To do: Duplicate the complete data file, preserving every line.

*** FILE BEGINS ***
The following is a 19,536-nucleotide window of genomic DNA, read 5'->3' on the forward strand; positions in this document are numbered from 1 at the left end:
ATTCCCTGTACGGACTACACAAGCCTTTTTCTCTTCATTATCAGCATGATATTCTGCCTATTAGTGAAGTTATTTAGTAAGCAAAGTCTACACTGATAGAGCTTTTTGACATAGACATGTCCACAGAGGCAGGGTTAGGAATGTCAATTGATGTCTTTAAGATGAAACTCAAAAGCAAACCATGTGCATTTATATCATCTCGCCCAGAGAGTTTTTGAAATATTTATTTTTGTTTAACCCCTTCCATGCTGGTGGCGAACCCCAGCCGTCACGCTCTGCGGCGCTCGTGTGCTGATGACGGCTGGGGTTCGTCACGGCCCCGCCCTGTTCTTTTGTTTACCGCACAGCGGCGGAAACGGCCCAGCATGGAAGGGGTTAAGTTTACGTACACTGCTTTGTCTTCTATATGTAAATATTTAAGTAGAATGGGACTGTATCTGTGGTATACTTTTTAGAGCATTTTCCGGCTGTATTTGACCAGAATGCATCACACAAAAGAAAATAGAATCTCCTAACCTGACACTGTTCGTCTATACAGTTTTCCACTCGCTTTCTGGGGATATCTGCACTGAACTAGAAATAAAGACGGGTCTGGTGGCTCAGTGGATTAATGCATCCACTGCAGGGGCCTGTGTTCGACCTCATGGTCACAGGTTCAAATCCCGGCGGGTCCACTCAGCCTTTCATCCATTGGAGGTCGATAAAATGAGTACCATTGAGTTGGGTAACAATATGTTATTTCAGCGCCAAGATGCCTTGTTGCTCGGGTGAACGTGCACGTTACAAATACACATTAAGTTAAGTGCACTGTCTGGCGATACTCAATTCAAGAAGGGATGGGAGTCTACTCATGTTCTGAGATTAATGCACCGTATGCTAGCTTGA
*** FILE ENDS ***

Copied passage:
The following is a 19,536-nucleotide window of genomic DNA, read 5'->3' on the forward strand; positions in this document are numbered from 1 at the left end:
ATTCCCTGTACGGACTACACAAGCCTTTTTCTCTTCATTATCAGCATGATATTCTGCCTATTAGTGAAGTTATTTAGTAAGCAAAGTCTACACTGATAGAGCTTTTTGACATAGACATGTCCACAGAGGCAGGGTTAGGAATGTCAATTGATGTCTTTAAGATGAAACTCAAAAGCAAACCATGTGCATTTATATCATCTCGCCCAGAGAGTTTTTGAAATATTTATTTTTGTTTAACCCCTTCCATGCTGGTGGCGAACCCCAGCCGTCACGCTCTGCGGCGCTCGTGTGCTGATGACGGCTGGGGTTCGTCACGGCCCCGCCCTGTTCTTTTGTTTACCGCACAGCGGCGGAAACGGCCCAGCATGGAAGGGGTTAAGTTTACGTACACTGCTTTGTCTTCTATATGTAAATATTTAAGTAGAATGGGACTGTATCTGTGGTATACTTTTTAGAGCATTTTCCGGCTGTATTTGACCAGAATGCATCACACAAAAGAAAATAGAATCTCCTAACCTGACACTGTTCGTCTATACAGTTTTCCACTCGCTTTCTGGGGATATCTGCACTGAACTAGAAATAAAGACGGGTCTGGTGGCTCAGTGGATTAATGCATCCACTGCAGGGGCCTGTGTTCGACCTCATGGTCACAGGTTCAAATCCCGGCGGGTCCACTCAGCCTTTCATCCATTGGAGGTCGATAAAATGAGTACCATTGAGTTGGGTAACAATATGTTATTTCAGCGCCAAGATGCCTTGTTGCTCGGGTGAACGTGCACGTTACAAATACACATTAAGTTAAGTGCACTGTCTGGCGATACTCAATTCAAGAAGGGATGGGAGTCTACTCATGTTCTGAGATTAATGCACCGTATGCTAGCTTGA